Those many among us who chose not to go “shopping” during closing hours without either cash, plastic or even accompanied by the Mr. Credit allowed good sense to prevail and understand the implications for themselves, businesses and the island of St, Maarten as a whole. It was very sad and heart-rending to learn that some of these businesses were victims of individuals they have been supporting and sustaining for years, whether in the form of direct employment or indirectly through other services they routinely required. Sad! Very sad!
My hope is that we will desist from biting the hands that continue to feed and provide for the wellbeing of ourselves, families and this beautiful island of St. Maarten. I am very much aware that one should not be judged by his or her worst moments, because as human beings we all have the capacity for change, so let’s use this time to reflect on our actions and inactions going forward.

Orlando Paatterson

Dear editor,

I am standing in line - or rather in a disorganized congregation of desperate souls - in the parking lot of St. Maarten’s Princess Juliana International Airport, once the second busiest airport in the Caribbean, now a shell of sheetrock, concrete, metal and glass; the main terminal building is completely gutted. My partner is some feet away, seeking shelter from the searing mid-day sun in the shadow of a delivery van flipped unto its side, all its windows blown out and its bonnet lying across the street.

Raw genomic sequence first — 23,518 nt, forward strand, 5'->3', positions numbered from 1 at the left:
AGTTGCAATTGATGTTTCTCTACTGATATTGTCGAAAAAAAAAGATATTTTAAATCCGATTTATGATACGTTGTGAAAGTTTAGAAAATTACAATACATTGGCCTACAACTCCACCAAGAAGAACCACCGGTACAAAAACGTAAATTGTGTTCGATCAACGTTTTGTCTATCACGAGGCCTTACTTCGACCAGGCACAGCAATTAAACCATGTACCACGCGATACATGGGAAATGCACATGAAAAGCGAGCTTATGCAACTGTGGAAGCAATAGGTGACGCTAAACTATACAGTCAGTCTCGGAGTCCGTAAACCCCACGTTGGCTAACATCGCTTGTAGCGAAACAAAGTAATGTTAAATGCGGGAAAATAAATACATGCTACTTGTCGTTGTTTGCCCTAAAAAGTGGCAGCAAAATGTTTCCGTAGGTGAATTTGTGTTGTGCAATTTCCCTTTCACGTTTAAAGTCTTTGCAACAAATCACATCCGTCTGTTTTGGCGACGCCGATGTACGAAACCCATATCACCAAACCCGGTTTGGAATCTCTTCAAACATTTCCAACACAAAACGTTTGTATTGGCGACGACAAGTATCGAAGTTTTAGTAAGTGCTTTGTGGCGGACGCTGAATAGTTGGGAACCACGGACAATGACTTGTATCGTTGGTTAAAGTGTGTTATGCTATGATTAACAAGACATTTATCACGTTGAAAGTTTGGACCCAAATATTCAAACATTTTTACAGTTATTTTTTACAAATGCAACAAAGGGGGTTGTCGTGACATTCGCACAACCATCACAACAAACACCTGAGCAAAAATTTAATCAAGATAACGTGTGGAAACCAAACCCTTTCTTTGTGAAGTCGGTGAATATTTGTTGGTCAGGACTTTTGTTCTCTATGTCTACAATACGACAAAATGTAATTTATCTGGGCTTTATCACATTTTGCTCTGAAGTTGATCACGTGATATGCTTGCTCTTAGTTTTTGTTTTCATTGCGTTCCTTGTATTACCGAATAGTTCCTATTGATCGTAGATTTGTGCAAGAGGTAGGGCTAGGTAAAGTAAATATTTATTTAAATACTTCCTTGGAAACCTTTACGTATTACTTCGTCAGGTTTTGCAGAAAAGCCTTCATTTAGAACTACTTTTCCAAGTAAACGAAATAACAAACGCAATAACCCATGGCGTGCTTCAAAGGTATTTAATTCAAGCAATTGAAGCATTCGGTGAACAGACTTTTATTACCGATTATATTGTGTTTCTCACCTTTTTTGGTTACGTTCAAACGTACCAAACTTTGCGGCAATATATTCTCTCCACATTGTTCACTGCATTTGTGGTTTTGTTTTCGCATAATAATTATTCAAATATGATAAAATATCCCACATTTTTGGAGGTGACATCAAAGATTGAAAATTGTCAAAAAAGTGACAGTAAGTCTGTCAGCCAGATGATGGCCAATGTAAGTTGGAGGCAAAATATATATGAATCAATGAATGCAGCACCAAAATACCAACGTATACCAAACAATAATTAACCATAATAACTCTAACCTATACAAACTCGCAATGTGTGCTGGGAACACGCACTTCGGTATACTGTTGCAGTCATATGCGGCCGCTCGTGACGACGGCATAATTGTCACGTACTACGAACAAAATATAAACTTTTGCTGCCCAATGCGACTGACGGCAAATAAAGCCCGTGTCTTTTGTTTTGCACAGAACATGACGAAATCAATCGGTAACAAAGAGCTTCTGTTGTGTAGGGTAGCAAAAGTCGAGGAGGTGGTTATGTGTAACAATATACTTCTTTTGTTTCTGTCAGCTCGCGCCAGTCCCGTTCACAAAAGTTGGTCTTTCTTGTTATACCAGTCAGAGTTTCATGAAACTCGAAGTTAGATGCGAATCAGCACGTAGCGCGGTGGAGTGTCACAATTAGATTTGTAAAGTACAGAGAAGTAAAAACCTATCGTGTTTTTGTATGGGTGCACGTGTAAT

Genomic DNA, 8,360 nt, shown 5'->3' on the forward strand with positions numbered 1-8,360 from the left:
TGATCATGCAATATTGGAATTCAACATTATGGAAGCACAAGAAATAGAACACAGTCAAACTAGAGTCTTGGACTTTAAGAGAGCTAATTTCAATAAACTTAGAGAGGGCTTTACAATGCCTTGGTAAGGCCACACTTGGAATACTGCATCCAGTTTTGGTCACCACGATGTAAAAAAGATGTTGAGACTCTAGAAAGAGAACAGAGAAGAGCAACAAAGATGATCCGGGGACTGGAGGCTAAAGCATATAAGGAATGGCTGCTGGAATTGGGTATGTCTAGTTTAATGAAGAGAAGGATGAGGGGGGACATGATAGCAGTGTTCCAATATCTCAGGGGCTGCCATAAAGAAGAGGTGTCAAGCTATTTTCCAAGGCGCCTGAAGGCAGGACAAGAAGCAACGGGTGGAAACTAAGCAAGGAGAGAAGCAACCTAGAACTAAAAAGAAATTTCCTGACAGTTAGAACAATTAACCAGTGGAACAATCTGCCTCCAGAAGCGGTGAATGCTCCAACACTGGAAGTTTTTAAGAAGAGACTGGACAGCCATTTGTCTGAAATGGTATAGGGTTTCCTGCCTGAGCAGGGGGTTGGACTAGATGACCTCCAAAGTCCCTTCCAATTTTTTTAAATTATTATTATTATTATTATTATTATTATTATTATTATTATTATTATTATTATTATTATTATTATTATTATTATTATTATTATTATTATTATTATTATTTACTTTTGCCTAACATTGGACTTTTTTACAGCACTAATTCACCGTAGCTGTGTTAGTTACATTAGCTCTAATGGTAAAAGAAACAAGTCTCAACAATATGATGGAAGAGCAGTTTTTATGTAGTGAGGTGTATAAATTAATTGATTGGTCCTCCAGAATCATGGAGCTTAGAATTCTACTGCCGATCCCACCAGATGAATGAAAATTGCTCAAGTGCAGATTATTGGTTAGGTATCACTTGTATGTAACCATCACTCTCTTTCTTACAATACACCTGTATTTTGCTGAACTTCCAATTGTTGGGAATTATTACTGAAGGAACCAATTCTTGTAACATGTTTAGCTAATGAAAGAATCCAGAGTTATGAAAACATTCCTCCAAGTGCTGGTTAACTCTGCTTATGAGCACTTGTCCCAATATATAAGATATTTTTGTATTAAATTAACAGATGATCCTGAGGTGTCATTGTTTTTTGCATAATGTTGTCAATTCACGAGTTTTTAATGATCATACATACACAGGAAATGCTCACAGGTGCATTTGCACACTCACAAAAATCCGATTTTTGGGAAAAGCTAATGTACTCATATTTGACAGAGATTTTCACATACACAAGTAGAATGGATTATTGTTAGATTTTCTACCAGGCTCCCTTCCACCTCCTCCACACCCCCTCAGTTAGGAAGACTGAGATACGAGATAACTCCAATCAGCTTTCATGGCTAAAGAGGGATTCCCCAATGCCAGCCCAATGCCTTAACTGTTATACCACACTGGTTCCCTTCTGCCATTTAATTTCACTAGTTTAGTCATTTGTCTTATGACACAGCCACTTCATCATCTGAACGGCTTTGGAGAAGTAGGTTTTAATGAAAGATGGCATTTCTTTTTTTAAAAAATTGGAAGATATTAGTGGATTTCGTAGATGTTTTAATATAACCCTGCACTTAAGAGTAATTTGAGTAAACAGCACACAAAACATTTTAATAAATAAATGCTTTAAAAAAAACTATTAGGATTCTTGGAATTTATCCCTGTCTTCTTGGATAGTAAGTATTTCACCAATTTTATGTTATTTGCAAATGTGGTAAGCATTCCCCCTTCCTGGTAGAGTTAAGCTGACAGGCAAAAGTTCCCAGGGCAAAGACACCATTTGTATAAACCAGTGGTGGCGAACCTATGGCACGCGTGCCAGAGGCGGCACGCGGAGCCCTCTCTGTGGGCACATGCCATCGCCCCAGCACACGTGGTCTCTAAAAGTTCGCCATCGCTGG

On the van’s bent fender a parrot is inexplicably perched, ogling the some one-thousand people filling the parking lot with desperate chaos, trying, like us, to evacuate ourselves or our loved ones out of St. Maarten. The island is still reeling from the one-hundred and eighty-five mile per hour winds and subsequent civil unrest brought upon by one of the strongest hurricanes recorded in the Atlantic, a storm with a name that will live on in infamy in the collective psyche of every Caribbean community from Barbados to Cuba; Hurricane Irma.

Dutch Marines are handing out hot bottled water to people congregated in different sections: one section for US citizens with US Embassy staff running around with clipboards; one section for Dutch Citizens evacuating to Curacao and then onwards to the Netherlands on military transport aircraft; one section with EU Citizens, getting pink and then purple under the blazing Caribbean sun and looking wide eyed at the destruction around them; and us, desperate Caribbean Nationals (Michelle is Jamaican and was visiting me on Sint Maarten) trying to find word on whether people will be evacuated to Antigua and then onwards to Jamaica, Trinidad, St. Kitts...anywhere. We are all Caribbean Climate Change Refugees.